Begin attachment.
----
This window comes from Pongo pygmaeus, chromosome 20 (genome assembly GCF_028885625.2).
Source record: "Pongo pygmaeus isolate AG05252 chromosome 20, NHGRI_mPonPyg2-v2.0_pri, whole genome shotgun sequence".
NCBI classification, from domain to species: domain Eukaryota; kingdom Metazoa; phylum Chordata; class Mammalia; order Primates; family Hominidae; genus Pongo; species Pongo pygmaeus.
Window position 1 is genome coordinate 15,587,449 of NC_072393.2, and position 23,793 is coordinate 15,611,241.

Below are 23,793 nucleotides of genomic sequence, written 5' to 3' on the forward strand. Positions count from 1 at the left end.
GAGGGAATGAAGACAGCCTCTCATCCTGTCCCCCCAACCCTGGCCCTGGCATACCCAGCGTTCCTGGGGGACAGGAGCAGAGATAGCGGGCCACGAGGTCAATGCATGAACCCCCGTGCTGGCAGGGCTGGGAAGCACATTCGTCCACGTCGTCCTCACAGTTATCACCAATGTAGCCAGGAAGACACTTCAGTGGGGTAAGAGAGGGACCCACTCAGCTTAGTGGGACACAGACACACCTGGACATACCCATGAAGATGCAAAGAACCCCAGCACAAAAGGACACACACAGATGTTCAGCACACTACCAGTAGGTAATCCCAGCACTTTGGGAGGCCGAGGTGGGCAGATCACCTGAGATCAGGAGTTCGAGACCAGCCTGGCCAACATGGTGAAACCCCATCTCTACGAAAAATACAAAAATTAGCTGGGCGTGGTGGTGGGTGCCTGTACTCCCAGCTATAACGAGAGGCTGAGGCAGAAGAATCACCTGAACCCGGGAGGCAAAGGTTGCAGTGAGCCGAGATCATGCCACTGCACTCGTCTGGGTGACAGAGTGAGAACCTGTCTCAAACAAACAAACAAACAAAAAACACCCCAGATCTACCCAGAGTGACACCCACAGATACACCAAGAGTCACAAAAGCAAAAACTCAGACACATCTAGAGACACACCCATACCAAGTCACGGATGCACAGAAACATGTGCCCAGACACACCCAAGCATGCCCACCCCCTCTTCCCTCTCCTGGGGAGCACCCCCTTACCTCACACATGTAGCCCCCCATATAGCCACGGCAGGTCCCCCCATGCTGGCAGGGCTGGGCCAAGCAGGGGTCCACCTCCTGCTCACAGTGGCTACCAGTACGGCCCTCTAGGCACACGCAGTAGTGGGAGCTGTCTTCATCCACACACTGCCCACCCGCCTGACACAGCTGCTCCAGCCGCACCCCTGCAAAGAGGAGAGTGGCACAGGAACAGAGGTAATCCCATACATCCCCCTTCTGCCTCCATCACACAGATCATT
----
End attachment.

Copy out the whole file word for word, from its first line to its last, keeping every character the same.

This window comes from Pongo pygmaeus, chromosome 20 (genome assembly GCF_028885625.2).
Source record: "Pongo pygmaeus isolate AG05252 chromosome 20, NHGRI_mPonPyg2-v2.0_pri, whole genome shotgun sequence".
NCBI classification, from domain to species: domain Eukaryota; kingdom Metazoa; phylum Chordata; class Mammalia; order Primates; family Hominidae; genus Pongo; species Pongo pygmaeus.
Window position 1 is genome coordinate 15,587,449 of NC_072393.2, and position 23,793 is coordinate 15,611,241.

Below are 23,793 nucleotides of genomic sequence, written 5' to 3' on the forward strand. Positions count from 1 at the left end.
GAGGGAATGAAGACAGCCTCTCATCCTGTCCCCCCAACCCTGGCCCTGGCATACCCAGCGTTCCTGGGGGACAGGAGCAGAGATAGCGGGCCACGAGGTCAATGCATGAACCCCCGTGCTGGCAGGGCTGGGAAGCACATTCGTCCACGTCGTCCTCACAGTTATCACCAATGTAGCCAGGAAGACACTTCAGTGGGGTAAGAGAGGGACCCACTCAGCTTAGTGGGACACAGACACACCTGGACATACCCATGAAGATGCAAAGAACCCCAGCACAAAAGGACACACACAGATGTTCAGCACACTACCAGTAGGTAATCCCAGCACTTTGGGAGGCCGAGGTGGGCAGATCACCTGAGATCAGGAGTTCGAGACCAGCCTGGCCAACATGGTGAAACCCCATCTCTACGAAAAATACAAAAATTAGCTGGGCGTGGTGGTGGGTGCCTGTACTCCCAGCTATAACGAGAGGCTGAGGCAGAAGAATCACCTGAACCCGGGAGGCAAAGGTTGCAGTGAGCCGAGATCATGCCACTGCACTCGTCTGGGTGACAGAGTGAGAACCTGTCTCAAACAAACAAACAAACAAAAAACACCCCAGATCTACCCAGAGTGACACCCACAGATACACCAAGAGTCACAAAAGCAAAAACTCAGACACATCTAGAGACACACCCATACCAAGTCACGGATGCACAGAAACATGTGCCCAGACACACCCAAGCATGCCCACCCCCTCTTCCCTCTCCTGGGGAGCACCCCCTTACCTCACACATGTAGCCCCCCATATAGCCACGGCAGGTCCCCCCATGCTGGCAGGGCTGGGCCAAGCAGGGGTCCACCTCCTGCTCACAGTGGCTACCAGTACGGCCCTCTAGGCACACGCAGTAGTGGGAGCTGTCTTCATCCACACACTGCCCACCCGCCTGACACAGCTGCTCCAGCCGCACCCCTGCAAAGAGGAGAGTGGCACAGGAACAGAGGTAATCCCATACATCCCCCTTCTGCCTCCATCACACAGATCATT